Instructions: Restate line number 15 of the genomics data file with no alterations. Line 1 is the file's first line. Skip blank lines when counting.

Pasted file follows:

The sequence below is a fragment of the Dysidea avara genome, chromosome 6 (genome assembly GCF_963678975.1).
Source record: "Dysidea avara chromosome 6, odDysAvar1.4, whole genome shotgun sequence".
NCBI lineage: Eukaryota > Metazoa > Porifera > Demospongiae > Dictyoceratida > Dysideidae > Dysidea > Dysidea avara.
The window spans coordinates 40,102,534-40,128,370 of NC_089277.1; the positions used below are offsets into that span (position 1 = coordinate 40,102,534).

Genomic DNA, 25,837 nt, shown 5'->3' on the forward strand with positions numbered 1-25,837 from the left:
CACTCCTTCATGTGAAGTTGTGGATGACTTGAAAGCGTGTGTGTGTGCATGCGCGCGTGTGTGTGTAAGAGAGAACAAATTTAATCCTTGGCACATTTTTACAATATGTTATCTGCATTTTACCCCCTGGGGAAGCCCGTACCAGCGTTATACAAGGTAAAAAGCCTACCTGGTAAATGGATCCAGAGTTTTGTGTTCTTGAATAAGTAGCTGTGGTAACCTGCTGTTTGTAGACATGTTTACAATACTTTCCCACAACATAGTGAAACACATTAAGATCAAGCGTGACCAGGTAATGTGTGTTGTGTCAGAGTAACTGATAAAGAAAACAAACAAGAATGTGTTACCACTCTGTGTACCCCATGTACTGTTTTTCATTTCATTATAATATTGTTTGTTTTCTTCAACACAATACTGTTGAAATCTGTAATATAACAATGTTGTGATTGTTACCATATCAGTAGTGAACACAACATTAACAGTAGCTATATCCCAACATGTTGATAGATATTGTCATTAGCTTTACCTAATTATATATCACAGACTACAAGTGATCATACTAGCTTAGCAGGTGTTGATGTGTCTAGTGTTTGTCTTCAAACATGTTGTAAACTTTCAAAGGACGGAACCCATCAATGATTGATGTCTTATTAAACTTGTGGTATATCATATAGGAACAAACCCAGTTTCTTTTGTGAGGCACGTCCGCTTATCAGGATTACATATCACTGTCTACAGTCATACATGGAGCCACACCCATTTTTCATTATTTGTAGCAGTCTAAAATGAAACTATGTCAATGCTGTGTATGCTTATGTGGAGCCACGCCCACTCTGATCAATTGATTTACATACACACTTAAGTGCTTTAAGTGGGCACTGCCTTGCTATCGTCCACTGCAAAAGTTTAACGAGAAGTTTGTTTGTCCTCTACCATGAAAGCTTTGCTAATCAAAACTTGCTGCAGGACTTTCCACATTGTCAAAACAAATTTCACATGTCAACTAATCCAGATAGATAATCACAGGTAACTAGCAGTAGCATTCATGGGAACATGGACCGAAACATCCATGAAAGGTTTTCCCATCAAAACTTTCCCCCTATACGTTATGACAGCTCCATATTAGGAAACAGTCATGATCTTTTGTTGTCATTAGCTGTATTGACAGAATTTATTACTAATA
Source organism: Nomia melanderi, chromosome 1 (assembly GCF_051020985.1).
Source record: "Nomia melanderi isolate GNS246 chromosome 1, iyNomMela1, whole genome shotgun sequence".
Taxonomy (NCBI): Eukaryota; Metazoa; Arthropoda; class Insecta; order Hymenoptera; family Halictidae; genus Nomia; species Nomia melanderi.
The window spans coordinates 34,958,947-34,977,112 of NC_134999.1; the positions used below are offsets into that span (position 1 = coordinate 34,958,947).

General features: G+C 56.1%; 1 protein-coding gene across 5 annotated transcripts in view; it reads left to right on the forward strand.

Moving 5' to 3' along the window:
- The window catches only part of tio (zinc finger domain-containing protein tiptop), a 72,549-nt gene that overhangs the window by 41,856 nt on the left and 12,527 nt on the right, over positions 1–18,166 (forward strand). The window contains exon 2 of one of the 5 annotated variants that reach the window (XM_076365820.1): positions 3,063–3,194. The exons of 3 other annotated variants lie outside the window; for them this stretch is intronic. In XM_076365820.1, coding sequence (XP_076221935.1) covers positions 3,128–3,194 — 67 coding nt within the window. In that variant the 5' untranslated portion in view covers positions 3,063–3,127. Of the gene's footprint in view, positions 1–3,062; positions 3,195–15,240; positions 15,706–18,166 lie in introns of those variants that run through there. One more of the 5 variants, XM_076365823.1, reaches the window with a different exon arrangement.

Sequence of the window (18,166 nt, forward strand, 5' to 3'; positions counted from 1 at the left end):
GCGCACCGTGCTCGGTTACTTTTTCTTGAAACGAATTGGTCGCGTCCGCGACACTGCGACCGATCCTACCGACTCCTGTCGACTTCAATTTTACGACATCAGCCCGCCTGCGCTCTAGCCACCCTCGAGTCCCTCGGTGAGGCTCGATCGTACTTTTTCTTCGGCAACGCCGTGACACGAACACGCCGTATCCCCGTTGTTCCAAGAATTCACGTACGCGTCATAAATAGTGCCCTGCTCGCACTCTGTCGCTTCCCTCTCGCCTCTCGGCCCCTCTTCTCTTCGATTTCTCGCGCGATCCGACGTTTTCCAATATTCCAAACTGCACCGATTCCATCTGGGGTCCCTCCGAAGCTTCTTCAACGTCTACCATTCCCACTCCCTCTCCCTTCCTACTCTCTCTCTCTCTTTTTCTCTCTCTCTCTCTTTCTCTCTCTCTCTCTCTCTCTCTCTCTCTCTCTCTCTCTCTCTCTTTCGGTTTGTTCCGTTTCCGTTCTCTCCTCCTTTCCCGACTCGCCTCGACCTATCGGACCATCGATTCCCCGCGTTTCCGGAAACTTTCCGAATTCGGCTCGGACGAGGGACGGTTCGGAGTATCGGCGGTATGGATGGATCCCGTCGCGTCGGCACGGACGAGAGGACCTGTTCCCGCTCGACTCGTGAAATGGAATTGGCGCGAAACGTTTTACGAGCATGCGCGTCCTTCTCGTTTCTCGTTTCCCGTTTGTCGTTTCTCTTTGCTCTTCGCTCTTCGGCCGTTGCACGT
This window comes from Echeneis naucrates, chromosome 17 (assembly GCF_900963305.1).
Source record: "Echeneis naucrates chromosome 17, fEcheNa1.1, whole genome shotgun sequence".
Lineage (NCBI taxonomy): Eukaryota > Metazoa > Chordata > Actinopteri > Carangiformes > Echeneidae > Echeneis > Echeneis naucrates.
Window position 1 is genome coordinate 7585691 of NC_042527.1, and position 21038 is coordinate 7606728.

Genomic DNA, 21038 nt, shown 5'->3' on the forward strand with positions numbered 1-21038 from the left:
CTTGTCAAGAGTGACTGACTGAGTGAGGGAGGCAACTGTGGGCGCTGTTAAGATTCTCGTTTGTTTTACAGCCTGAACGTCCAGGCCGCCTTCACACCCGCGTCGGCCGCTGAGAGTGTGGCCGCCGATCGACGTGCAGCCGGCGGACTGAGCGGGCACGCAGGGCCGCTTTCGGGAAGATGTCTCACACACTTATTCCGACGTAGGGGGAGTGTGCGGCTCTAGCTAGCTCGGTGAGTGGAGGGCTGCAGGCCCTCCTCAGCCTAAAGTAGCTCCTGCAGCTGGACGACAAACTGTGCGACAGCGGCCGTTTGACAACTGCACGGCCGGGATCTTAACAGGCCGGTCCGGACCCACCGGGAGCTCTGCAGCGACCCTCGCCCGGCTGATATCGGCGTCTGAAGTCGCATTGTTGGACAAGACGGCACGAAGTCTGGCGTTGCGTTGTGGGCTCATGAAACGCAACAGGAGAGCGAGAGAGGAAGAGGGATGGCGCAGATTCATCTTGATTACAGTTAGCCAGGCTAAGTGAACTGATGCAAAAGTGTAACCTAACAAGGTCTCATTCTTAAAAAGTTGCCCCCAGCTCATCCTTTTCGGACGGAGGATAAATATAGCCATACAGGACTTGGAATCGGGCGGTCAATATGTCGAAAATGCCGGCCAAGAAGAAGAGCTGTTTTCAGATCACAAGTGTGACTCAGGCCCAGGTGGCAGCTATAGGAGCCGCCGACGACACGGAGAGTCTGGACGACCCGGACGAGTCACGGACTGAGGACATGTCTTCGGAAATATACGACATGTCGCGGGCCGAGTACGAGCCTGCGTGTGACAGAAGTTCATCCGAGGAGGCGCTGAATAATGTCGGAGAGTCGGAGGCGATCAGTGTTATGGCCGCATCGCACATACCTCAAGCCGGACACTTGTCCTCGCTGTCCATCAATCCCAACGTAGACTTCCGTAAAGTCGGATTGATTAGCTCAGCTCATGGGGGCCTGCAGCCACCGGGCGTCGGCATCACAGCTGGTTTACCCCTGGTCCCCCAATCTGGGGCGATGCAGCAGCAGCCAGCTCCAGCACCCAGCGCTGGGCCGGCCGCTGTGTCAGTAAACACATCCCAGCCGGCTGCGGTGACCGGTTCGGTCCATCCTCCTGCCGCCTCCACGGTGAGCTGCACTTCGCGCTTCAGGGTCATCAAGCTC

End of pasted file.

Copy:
GCGCACCGTGCTCGGTTACTTTTTCTTGAAACGAATTGGTCGCGTCCGCGACACTGCGACCGATCCTACCGACTCCTGTCGACTTCAATTTTACGACATCAGCCCGCCTGCGCTCTAGCCACCCTCGAGTCCCTCGGTGAGGCTCGATCGTACTTTTTCTTCGGCAACGCCGTGACACGAACACGCCGTATCCCCGTTGTTCCAAGAATTCACGTACGCGTCATAAATAGTGCCCTGCTCGCACTCTGTCGCTTCCCTCTCGCCTCTCGGCCCCTCTTCTCTTCGATTTCTCGCGCGATCCGACGTTTTCCAATATTCCAAACTGCACCGATTCCATCTGGGGTCCCTCCGAAGCTTCTTCAACGTCTACCATTCCCACTCCCTCTCCCTTCCTACTCTCTCTCTCTCTTTTTCTCTCTCTCTCTCTTTCTCTCTCTCTCTCTCTCTCTCTCTCTCTCTCTCTCTCTCTCTCTTTCGGTTTGTTCCGTTTCCGTTCTCTCCTCCTTTCCCGACTCGCCTCGACCTATCGGACCATCGATTCCCCGCGTTTCCGGAAACTTTCCGAATTCGGCTCGGACGAGGGACGGTTCGGAGTATCGGCGGTATGGATGGATCCCGTCGCGTCGGCACGGACGAGAGGACCTGTTCCCGCTCGACTCGTGAAATGGAATTGGCGCGAAACGTTTTACGAGCATGCGCGTCCTTCTCGTTTCTCGTTTCCCGTTTGTCGTTTCTCTTTGCTCTTCGCTCTTCGGCCGTTGCACGT